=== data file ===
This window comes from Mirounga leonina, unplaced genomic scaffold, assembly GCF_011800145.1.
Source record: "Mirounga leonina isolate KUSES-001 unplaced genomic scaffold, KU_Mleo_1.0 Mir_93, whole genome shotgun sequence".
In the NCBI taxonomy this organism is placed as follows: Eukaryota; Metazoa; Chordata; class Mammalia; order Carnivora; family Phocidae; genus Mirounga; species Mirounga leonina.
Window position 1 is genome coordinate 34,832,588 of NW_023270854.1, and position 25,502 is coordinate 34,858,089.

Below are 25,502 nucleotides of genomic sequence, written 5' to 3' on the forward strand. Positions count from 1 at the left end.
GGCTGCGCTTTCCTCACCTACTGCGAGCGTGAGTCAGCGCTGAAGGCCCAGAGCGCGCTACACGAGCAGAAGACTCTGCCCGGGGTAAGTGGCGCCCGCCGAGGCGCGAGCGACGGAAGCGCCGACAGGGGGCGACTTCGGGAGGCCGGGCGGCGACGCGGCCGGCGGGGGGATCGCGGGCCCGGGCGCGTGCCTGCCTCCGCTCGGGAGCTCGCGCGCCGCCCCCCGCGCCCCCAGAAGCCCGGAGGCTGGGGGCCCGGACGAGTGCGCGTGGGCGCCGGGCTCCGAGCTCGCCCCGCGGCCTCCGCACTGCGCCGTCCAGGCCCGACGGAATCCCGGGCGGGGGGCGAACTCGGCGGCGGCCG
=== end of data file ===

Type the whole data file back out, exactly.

This window comes from Mirounga leonina, unplaced genomic scaffold, assembly GCF_011800145.1.
Source record: "Mirounga leonina isolate KUSES-001 unplaced genomic scaffold, KU_Mleo_1.0 Mir_93, whole genome shotgun sequence".
In the NCBI taxonomy this organism is placed as follows: Eukaryota; Metazoa; Chordata; class Mammalia; order Carnivora; family Phocidae; genus Mirounga; species Mirounga leonina.
Window position 1 is genome coordinate 34,832,588 of NW_023270854.1, and position 25,502 is coordinate 34,858,089.

Below are 25,502 nucleotides of genomic sequence, written 5' to 3' on the forward strand. Positions count from 1 at the left end.
GGCTGCGCTTTCCTCACCTACTGCGAGCGTGAGTCAGCGCTGAAGGCCCAGAGCGCGCTACACGAGCAGAAGACTCTGCCCGGGGTAAGTGGCGCCCGCCGAGGCGCGAGCGACGGAAGCGCCGACAGGGGGCGACTTCGGGAGGCCGGGCGGCGACGCGGCCGGCGGGGGGATCGCGGGCCCGGGCGCGTGCCTGCCTCCGCTCGGGAGCTCGCGCGCCGCCCCCCGCGCCCCCAGAAGCCCGGAGGCTGGGGGCCCGGACGAGTGCGCGTGGGCGCCGGGCTCCGAGCTCGCCCCGCGGCCTCCGCACTGCGCCGTCCAGGCCCGACGGAATCCCGGGCGGGGGGCGAACTCGGCGGCGGCCG